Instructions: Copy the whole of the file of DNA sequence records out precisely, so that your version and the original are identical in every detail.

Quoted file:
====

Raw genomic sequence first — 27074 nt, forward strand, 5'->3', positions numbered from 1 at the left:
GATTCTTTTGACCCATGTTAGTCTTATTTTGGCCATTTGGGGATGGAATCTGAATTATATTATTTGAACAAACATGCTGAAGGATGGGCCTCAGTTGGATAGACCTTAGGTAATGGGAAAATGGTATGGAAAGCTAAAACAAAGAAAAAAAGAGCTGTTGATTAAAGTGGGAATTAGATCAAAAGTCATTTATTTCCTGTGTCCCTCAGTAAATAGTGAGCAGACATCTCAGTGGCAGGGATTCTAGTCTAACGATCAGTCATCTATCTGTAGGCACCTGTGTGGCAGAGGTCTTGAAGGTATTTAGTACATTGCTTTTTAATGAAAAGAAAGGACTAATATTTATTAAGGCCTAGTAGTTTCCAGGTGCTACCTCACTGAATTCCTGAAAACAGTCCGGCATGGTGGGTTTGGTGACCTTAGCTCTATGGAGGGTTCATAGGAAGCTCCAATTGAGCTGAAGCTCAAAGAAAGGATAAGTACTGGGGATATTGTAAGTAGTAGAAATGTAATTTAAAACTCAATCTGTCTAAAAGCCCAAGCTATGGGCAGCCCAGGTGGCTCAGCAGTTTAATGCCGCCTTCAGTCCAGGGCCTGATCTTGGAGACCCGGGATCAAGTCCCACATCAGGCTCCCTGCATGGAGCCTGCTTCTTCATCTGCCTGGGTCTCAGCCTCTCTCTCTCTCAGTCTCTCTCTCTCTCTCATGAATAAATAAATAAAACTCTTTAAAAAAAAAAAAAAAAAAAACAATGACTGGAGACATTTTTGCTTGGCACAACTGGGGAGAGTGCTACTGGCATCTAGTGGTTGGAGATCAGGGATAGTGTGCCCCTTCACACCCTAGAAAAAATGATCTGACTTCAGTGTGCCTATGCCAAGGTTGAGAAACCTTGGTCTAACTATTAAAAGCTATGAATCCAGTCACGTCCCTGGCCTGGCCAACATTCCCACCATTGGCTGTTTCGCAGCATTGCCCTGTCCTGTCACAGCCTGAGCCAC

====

Raw genomic sequence first — 27074 nt, forward strand, 5'->3', positions numbered from 1 at the left:
GATTCTTTTGACCCATGTTAGTCTTATTTTGGCCATTTGGGGATGGAATCTGAATTATATTATTTGAACAAACATGCTGAAGGATGGGCCTCAGTTGGATAGACCTTAGGTAATGGGAAAATGGTATGGAAAGCTAAAACAAAGAAAAAAAGAGCTGTTGATTAAAGTGGGAATTAGATCAAAAGTCATTTATTTCCTGTGTCCCTCAGTAAATAGTGAGCAGACATCTCAGTGGCAGGGATTCTAGTCTAACGATCAGTCATCTATCTGTAGGCACCTGTGTGGCAGAGGTCTTGAAGGTATTTAGTACATTGCTTTTTAATGAAAAGAAAGGACTAATATTTATTAAGGCCTAGTAGTTTCCAGGTGCTACCTCACTGAATTCCTGAAAACAGTCCGGCATGGTGGGTTTGGTGACCTTAGCTCTATGGAGGGTTCATAGGAAGCTCCAATTGAGCTGAAGCTCAAAGAAAGGATAAGTACTGGGGATATTGTAAGTAGTAGAAATGTAATTTAAAACTCAATCTGTCTAAAAGCCCAAGCTATGGGCAGCCCAGGTGGCTCAGCAGTTTAATGCCGCCTTCAGTCCAGGGCCTGATCTTGGAGACCCGGGATCAAGTCCCACATCAGGCTCCCTGCATGGAGCCTGCTTCTTCATCTGCCTGGGTCTCAGCCTCTCTCTCTCTCAGTCTCTCTCTCTCTCTCATGAATAAATAAATAAAACTCTTTAAAAAAAAAAAAAAAAAAAACAATGACTGGAGACATTTTTGCTTGGCACAACTGGGGAGAGTGCTACTGGCATCTAGTGGTTGGAGATCAGGGATAGTGTGCCCCTTCACACCCTAGAAAAAATGATCTGACTTCAGTGTGCCTATGCCAAGGTTGAGAAACCTTGGTCTAACTATTAAAAGCTATGAATCCAGTCACGTCCCTGGCCTGGCCAACATTCCCACCATTGGCTGTTTCGCAGCATTGCCCTGTCCTGTCACAGCCTGAGCCAC